Regarding subdimensions, it should be noted that none of the studies included was specifically focused on the financial dimension. The time burden, on the other hand, was frequently assessed, with interventions aiming at reducing the time required per insulin injection, minimizing dosing frequency in cystic fibrosis treatment, or decreasing the travel time for patients requiring phototherapy sessions. In some cases, the physical burden (side effects) played a lesser role than the time burden. For instance, albiglutide given once a week was better rated in terms of treatment burden than insulin lispro given twice daily, even if more patients experienced vomiting and nausea with albiglutide [42]. The psychosocial burden was also successfully improved with the use of more discreet medical devices [41, 45].

Limited evidence

The relevance of our results is limited by the small number of articles related to this issue, and by the fact that more than half of them are focused on diabetic patients.

This relatively small number of studies could be explained by the fact that the burden of treatment is still a relatively new concept, introduced around 2012 [47], and that no consensual definition has been proposed. For instance, some researchers have used the term as a way to describe the economic consequences of a treatment on the healthcare system, or the psychological consequences of a treatment for caregivers (and not for patients). Conversely, trials that assessed some aspects of the patient’s burden of treatment (treatment-related anxiety for instance) might not yet directly mention it. The burden of treatment is thus still a new and uncommon endpoint in clinical trials. This could have had an impact on the performance of our search strategy, since, for example, there is no dedicated MeSH (Medical SubHeading) term in PubMed, and defining a search strategy with optimal sensitivity and specificity was quite challenging. To include articles assessing the burden of treatment using the same definition as ours, we chose to limit the search to the last ten years. Although we did our best to limit this selection bias, some relevant articles might not have been included in this review.

To limit the heterogeneity of our literature review, we chose to exclude interventions delivered to patients with cancer and fertility disorders, as well as interventions that did not noticeably change patients’ workload. However, we believe that assessing the burden of treatment would also be relevant in these situations, and we acknowledge that these design choices could have been too restrictive and could have limited the identification of relevant articles.

In addition to these methodological issues, the small number of studies identified could be explained by the fact that the burden of treatment is still an under-recognized concept, barely taken into account in guidelines (although some organizations such as the International Consortium for Health Outcomes Measurement [48], are trying to address it), and, from our point of view, is seldom discussed between patients and physicians. Researchers are thus less likely to use it as a relevant endpoint to assess a therapeutic strategy. Indeed, in our review, only three out of the eleven articles used the burden of treatment as a primary endpoint (Table 2), and the other studies could therefore not have been adequately powered to assess this particular outcome. There are many reasons to develop this field of research, and we hope that the importance of assessing the burden of treatment will gradually become more obvious to the investigators. In fact, this could already be the case in the field of diabetes. Indeed, a noticeable aspect of this review is that five out of the eight studies with positive results were conducted in diabetic patients. This is understandable since diabetes control is a key factor to prevent complications, and a low level of compliance is a major obstacle to achieve it. Many studies have shown that using simplified medical devices helped to improve patient satisfaction, but also biological and clinical outcomes such as the number of hypoglycaemic events or the HbA1c level [49]. This beneficial effect on various levels could explain why we identified a higher number of articles on diabetes.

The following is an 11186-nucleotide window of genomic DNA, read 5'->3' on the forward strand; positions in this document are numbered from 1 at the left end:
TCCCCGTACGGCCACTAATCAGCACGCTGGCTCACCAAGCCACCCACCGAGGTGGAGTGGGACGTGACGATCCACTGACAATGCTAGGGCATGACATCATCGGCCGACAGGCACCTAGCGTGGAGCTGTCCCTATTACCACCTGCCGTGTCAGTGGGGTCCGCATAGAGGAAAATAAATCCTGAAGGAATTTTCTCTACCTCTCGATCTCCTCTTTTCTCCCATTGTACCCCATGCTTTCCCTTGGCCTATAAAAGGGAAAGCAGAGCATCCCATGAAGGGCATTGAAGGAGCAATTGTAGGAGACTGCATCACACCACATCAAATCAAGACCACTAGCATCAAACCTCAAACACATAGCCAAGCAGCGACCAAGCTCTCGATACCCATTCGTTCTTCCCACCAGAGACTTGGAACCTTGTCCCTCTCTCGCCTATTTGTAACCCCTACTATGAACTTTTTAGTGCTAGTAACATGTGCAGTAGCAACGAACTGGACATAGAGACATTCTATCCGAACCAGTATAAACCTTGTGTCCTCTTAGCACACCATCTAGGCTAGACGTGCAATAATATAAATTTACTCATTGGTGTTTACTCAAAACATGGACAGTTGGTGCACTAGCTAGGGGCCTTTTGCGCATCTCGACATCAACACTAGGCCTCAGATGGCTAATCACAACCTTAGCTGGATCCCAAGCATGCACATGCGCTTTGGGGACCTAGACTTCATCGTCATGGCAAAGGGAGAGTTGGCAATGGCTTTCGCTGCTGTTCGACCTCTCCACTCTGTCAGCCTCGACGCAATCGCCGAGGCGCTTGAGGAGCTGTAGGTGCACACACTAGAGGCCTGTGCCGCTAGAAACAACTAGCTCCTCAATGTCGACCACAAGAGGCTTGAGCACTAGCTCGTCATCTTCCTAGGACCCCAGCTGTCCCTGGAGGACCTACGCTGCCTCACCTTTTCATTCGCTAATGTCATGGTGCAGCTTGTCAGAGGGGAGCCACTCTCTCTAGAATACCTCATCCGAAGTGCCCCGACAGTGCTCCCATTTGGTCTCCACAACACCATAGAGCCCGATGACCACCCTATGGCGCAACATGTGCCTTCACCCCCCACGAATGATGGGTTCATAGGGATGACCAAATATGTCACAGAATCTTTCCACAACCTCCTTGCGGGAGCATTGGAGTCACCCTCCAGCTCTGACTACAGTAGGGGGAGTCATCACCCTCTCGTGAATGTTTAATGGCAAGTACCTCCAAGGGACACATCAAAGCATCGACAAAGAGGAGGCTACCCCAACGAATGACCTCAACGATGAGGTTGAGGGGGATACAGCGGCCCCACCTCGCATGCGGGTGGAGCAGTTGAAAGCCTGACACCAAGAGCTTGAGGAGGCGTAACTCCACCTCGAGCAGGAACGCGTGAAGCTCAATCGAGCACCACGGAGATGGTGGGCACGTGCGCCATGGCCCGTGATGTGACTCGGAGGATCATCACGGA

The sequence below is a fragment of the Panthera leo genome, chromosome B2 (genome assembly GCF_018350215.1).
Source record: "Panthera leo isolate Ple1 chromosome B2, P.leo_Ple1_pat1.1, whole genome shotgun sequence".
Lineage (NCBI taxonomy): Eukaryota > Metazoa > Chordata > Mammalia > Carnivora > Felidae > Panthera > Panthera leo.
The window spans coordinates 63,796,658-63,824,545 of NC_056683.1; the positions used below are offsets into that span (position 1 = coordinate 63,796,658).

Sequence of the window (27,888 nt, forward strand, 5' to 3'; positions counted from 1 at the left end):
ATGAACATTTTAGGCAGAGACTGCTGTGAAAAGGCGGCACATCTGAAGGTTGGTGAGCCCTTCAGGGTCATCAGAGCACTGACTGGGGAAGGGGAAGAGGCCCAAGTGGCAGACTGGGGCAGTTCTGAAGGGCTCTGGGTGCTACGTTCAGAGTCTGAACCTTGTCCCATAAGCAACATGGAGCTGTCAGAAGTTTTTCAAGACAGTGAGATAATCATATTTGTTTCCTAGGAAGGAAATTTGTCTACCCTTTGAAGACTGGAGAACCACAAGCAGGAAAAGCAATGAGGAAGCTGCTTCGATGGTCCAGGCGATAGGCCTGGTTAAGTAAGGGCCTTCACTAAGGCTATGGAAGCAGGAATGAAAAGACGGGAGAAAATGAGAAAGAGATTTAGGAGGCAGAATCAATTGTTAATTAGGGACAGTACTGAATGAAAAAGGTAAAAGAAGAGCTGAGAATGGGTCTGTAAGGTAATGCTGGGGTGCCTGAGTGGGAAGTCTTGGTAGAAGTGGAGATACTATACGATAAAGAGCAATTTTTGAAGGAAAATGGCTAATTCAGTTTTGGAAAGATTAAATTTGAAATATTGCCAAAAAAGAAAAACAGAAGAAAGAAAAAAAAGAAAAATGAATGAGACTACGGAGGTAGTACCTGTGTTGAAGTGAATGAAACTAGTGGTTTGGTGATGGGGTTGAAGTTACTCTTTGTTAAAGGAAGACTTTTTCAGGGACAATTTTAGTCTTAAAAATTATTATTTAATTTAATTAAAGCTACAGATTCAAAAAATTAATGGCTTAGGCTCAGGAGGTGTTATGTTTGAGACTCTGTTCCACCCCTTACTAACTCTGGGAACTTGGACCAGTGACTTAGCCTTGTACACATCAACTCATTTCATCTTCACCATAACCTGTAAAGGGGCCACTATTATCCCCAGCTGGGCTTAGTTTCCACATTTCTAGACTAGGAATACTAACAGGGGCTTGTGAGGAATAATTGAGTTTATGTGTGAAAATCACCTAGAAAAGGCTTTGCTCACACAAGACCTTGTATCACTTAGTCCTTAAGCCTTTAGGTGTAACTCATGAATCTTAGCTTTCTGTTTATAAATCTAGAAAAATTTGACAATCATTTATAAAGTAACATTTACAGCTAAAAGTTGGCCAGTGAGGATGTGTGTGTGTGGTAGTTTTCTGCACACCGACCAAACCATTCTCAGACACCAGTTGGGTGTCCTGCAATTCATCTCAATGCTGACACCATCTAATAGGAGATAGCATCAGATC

Conclusion: Implications for research

This systematic review identified eleven studies assessing the burden of treatment in patients with long-term conditions. Their results are heterogeneous and do not allow drawing formal conclusions. Therefore, we can only stress the fact that more data is needed on how to alleviate treatment burden in patients with long-term conditions. Since the burden of treatment is likely to be higher in these patients and because their number is likely to increase over the next few years, future studies should be focused on patients with multiple comorbidities. Also, studies with longer follow-up durations are needed because in published studies, the follow-up is usually less than one year. Indeed, we need to know if the burden of treatment can be reduced over the long term in this population, and how to achieve it.

Researchers should also investigate new strategies aiming at reducing the burden of treatment. In our review, all the interventions were focused on decreasing patients’ workload. However, improving their ability to manage it could be another solution [13], and it would be relevant to assess its efficacy using quantitative tools.

There are ethical and medical justifications for studying the burden of treatment, but its collective and individual impact on health expenditures [50, 51] could also be a decisive motivation. Wasted resources [52], medical overuse [53], and drug burden due to polypharmacy [54, 55] are all good reasons to attempt to decrease treatment burden, and further studies focusing on the public health consequences of reducing the burden of treatment are also needed. This multidimensional approach, mixing individual and collective perspectives, is necessary to promote the concept of burden of treatment, so that it may be more frequently taken into account by health service managers and planners.

Supporting information

S1 Table. Search strategy used in July 2019.

https://doi.org/10.1371/journal.pone.0245112.s002

(DOC)